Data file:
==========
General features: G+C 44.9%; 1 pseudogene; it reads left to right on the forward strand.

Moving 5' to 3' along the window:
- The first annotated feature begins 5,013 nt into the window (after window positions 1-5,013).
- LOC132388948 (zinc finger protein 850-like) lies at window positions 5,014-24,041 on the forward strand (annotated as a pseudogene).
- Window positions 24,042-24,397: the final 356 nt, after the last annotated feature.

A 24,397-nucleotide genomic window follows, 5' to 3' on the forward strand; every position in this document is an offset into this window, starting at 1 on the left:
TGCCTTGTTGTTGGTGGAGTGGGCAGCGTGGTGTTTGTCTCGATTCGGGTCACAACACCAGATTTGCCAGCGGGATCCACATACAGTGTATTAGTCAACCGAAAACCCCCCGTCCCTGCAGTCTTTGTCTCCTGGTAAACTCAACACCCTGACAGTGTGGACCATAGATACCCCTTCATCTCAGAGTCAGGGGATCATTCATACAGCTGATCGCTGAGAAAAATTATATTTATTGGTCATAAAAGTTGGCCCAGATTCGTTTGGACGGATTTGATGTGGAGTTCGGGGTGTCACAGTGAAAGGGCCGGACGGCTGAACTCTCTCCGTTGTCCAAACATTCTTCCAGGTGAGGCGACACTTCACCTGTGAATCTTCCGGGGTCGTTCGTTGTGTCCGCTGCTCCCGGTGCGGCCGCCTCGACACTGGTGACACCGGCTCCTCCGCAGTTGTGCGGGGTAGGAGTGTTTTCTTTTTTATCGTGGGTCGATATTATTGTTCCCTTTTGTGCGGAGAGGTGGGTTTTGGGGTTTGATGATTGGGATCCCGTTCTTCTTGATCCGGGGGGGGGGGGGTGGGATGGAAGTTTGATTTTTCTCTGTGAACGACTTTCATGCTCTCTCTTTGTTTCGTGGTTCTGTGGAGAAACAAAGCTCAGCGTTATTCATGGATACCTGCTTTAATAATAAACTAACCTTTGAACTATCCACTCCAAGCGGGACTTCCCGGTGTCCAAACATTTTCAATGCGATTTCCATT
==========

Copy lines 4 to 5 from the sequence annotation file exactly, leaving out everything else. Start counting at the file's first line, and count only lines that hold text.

- LOC132388948 (zinc finger protein 850-like) lies at window positions 5,014-24,041 on the forward strand (annotated as a pseudogene).
- Window positions 24,042-24,397: the final 356 nt, after the last annotated feature.